In 2011, I enrolled in a creativity seminar with John Paul Caponigro, an environmental fine art landscape photographer. JP approaches photography in a unique way. He taught about the value of sketching the images before picking up a camera. He encouraged me to think about creating a body of work, not just a single image, and to create a storyboard to include each image in the series. And, he reinforced the idea that it was critical to write extensively about the work. At first I thought, why would a photographer sketch the image before shooting? But once I started using his method, it was literally transformative to me! I had missed sketching and it came back to me swiftly and joyfully. Now my workflow begins with sketching and writing before I pick up a camera. I recommend this practice to all photographers.
From looking through the galleries on your site, I can see that you’ve captured quite an array of subjects. Of those you’ve photographed, which was your favorite and why?
My work this year features florals, along with some of the antiques I’ve collected, in a quasi-impressionistic style. I am, and will forever be, inspired by the masters of impressionism – Renoir, Cassatt, Monet – along with Klimt, Van Gogh, and others. Georgia O’Keeffe is my favorite artist. Several years ago I had the good fortune of visiting O’Keeffe’s historic home and museum in Abiquiu, New Mexico. It was magical to be there.
Regarding your styles of photography, which do you prefer the most?
You can probably guess my answer – florals.
What is your favorite part of being a photographer and digital artist?
I enjoy synchronicity and surprises. I live for that moment when you think an image is going in one direction, and then something unexpected happens. I accept happy surprises as a gift from the universe.
What is the most challenging part of both of these?
My biggest challenge is finding enough quality time to do creative work, since I work a full-time job at a local college.
What do you do to keep your photography and art fresh and how do you stay motivated?
Inspiration is the key to doing good creative work. I find inspiration in museums, art galleries, and art books. I follow interior design and fashion trends. Being in nature is important, too. I keep sketchpads all over my house since you never know when inspiration will happen!
Who or what inspires you in your personal life and work?
This is a tough question. No one person inspires me to do creative work – it comes from within. It would be impossible not to create. It would be like not breathing to me. My husband provides an enormous amount of support and encouragement.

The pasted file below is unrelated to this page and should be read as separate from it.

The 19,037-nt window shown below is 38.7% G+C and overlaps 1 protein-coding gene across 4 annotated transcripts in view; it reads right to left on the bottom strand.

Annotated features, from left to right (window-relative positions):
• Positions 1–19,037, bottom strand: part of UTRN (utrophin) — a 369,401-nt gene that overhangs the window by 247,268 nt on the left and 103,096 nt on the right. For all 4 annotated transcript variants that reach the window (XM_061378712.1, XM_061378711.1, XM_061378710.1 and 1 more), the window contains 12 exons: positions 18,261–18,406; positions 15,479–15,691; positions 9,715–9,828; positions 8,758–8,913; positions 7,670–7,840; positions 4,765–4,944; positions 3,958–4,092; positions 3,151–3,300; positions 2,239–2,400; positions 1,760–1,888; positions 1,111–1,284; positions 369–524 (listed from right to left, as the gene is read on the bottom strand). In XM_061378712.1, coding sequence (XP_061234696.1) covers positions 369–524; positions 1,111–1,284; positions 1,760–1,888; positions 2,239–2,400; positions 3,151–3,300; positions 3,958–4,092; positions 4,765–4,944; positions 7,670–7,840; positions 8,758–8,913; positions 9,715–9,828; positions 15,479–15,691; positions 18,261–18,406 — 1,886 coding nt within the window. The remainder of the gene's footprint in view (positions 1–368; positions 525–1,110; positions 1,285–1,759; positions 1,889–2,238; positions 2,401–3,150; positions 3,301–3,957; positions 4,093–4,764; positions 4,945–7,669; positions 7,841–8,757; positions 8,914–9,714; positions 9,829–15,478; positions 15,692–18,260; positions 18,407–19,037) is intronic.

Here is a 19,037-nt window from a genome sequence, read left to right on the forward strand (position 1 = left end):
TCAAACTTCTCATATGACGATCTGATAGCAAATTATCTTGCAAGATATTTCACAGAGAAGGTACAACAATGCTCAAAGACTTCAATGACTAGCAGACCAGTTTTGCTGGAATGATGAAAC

Who is your favorite photographer?
I enjoy all photography, especially images that push the boundaries of traditional work.
What type of camera(s) do you shoot with? What’s your favorite lens?
I like Nikon equipment and I’m currently using a D200. My favorite lens is my 105mm macro lens.
What is your favorite photography accessory?
I’ve got a sweet tripod with a pistol grip.
What piece of equipment would you most like to acquire that you don’t have yet?
The Nikon D850 is on my wish list. Nikon – are you listening?
Was there a point in your journey when you started to feel really good about your work? If so, what did it feel like to get past that “tipping point?”
A quote by Mark Twain has haunted me until a few months ago. He writes, “The two most important days in your life are the day you are born and the day you find out why.” This summer, while I was arranging a still life of flowers from my garden in an antique soap dish, I realized that I had found the ‘why.’ I’m finally doing what I’m supposed to be doing.
Are there any areas of photography or art that you have yet to pick up on that you’d like to learn?
I have a lot to learn! Of course, technology is always changing and I feel like there is so much more for me to know about the technical aspects of the camera. I consider myself a Photoshop novice and I’m constantly working to add to my knowledge base in digital imaging.
What do you think the future holds for you? Where do you see yourself in the next few years?
When I look into my crystal ball, I see transition in the near future. Perhaps within a few years I’ll be sitting in my studio near a large body of water, enjoying the view and sketching, with my Nikon D850 by my side.